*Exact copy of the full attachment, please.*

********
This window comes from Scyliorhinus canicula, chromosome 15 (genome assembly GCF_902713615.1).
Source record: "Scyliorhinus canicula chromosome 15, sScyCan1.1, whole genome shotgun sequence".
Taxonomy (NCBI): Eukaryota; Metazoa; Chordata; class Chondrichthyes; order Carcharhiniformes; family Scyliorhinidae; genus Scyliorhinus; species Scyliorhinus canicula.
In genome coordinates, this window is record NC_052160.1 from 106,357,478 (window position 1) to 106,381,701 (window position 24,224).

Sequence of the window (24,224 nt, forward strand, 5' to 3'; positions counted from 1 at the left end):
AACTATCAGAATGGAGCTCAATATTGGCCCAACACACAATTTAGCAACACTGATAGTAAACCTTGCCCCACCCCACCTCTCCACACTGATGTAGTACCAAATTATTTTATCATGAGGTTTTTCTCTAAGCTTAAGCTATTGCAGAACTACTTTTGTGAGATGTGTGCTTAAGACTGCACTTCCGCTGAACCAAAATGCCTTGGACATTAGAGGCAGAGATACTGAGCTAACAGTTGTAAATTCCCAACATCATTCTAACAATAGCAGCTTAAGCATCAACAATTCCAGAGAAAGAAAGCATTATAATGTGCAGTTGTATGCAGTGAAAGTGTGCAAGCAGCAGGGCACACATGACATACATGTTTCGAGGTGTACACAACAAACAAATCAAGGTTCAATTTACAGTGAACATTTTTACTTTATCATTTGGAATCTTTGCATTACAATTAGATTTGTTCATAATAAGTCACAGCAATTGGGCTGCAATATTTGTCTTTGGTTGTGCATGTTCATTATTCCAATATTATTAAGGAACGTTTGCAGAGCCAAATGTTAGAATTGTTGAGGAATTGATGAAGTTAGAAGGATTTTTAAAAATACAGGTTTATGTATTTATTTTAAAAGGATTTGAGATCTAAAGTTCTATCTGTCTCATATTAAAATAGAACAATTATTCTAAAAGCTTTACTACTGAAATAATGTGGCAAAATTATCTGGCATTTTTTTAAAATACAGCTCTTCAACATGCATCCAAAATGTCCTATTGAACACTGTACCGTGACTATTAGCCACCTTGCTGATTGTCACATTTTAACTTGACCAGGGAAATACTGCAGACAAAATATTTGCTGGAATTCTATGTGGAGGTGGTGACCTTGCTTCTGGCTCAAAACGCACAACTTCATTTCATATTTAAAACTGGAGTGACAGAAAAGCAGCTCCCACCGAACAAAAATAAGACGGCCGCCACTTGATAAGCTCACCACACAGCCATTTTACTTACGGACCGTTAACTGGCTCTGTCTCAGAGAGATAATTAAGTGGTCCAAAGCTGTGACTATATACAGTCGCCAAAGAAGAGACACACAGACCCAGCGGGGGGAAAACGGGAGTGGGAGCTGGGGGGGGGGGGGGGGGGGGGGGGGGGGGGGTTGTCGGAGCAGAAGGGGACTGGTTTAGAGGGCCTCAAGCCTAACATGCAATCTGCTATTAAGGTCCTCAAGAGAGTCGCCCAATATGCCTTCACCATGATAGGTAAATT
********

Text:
This window comes from Scyliorhinus canicula, chromosome 15 (genome assembly GCF_902713615.1).
Source record: "Scyliorhinus canicula chromosome 15, sScyCan1.1, whole genome shotgun sequence".
Taxonomy (NCBI): Eukaryota; Metazoa; Chordata; class Chondrichthyes; order Carcharhiniformes; family Scyliorhinidae; genus Scyliorhinus; species Scyliorhinus canicula.
In genome coordinates, this window is record NC_052160.1 from 106,357,478 (window position 1) to 106,381,701 (window position 24,224).

Sequence of the window (24,224 nt, forward strand, 5' to 3'; positions counted from 1 at the left end):
AACTATCAGAATGGAGCTCAATATTGGCCCAACACACAATTTAGCAACACTGATAGTAAACCTTGCCCCACCCCACCTCTCCACACTGATGTAGTACCAAATTATTTTATCATGAGGTTTTTCTCTAAGCTTAAGCTATTGCAGAACTACTTTTGTGAGATGTGTGCTTAAGACTGCACTTCCGCTGAACCAAAATGCCTTGGACATTAGAGGCAGAGATACTGAGCTAACAGTTGTAAATTCCCAACATCATTCTAACAATAGCAGCTTAAGCATCAACAATTCCAGAGAAAGAAAGCATTATAATGTGCAGTTGTATGCAGTGAAAGTGTGCAAGCAGCAGGGCACACATGACATACATGTTTCGAGGTGTACACAACAAACAAATCAAGGTTCAATTTACAGTGAACATTTTTACTTTATCATTTGGAATCTTTGCATTACAATTAGATTTGTTCATAATAAGTCACAGCAATTGGGCTGCAATATTTGTCTTTGGTTGTGCATGTTCATTATTCCAATATTATTAAGGAACGTTTGCAGAGCCAAATGTTAGAATTGTTGAGGAATTGATGAAGTTAGAAGGATTTTTAAAAATACAGGTTTATGTATTTATTTTAAAAGGATTTGAGATCTAAAGTTCTATCTGTCTCATATTAAAATAGAACAATTATTCTAAAAGCTTTACTACTGAAATAATGTGGCAAAATTATCTGGCATTTTTTTAAAATACAGCTCTTCAACATGCATCCAAAATGTCCTATTGAACACTGTACCGTGACTATTAGCCACCTTGCTGATTGTCACATTTTAACTTGACCAGGGAAATACTGCAGACAAAATATTTGCTGGAATTCTATGTGGAGGTGGTGACCTTGCTTCTGGCTCAAAACGCACAACTTCATTTCATATTTAAAACTGGAGTGACAGAAAAGCAGCTCCCACCGAACAAAAATAAGACGGCCGCCACTTGATAAGCTCACCACACAGCCATTTTACTTACGGACCGTTAACTGGCTCTGTCTCAGAGAGATAATTAAGTGGTCCAAAGCTGTGACTATATACAGTCGCCAAAGAAGAGACACACAGACCCAGCGGGGGGAAAACGGGAGTGGGAGCTGGGGGGGGGGGGGGGGGGGGGGGGGGGGGGGTTGTCGGAGCAGAAGGGGACTGGTTTAGAGGGCCTCAAGCCTAACATGCAATCTGCTATTAAGGTCCTCAAGAGAGTCGCCCAATATGCCTTCACCATGATAGGTAAATT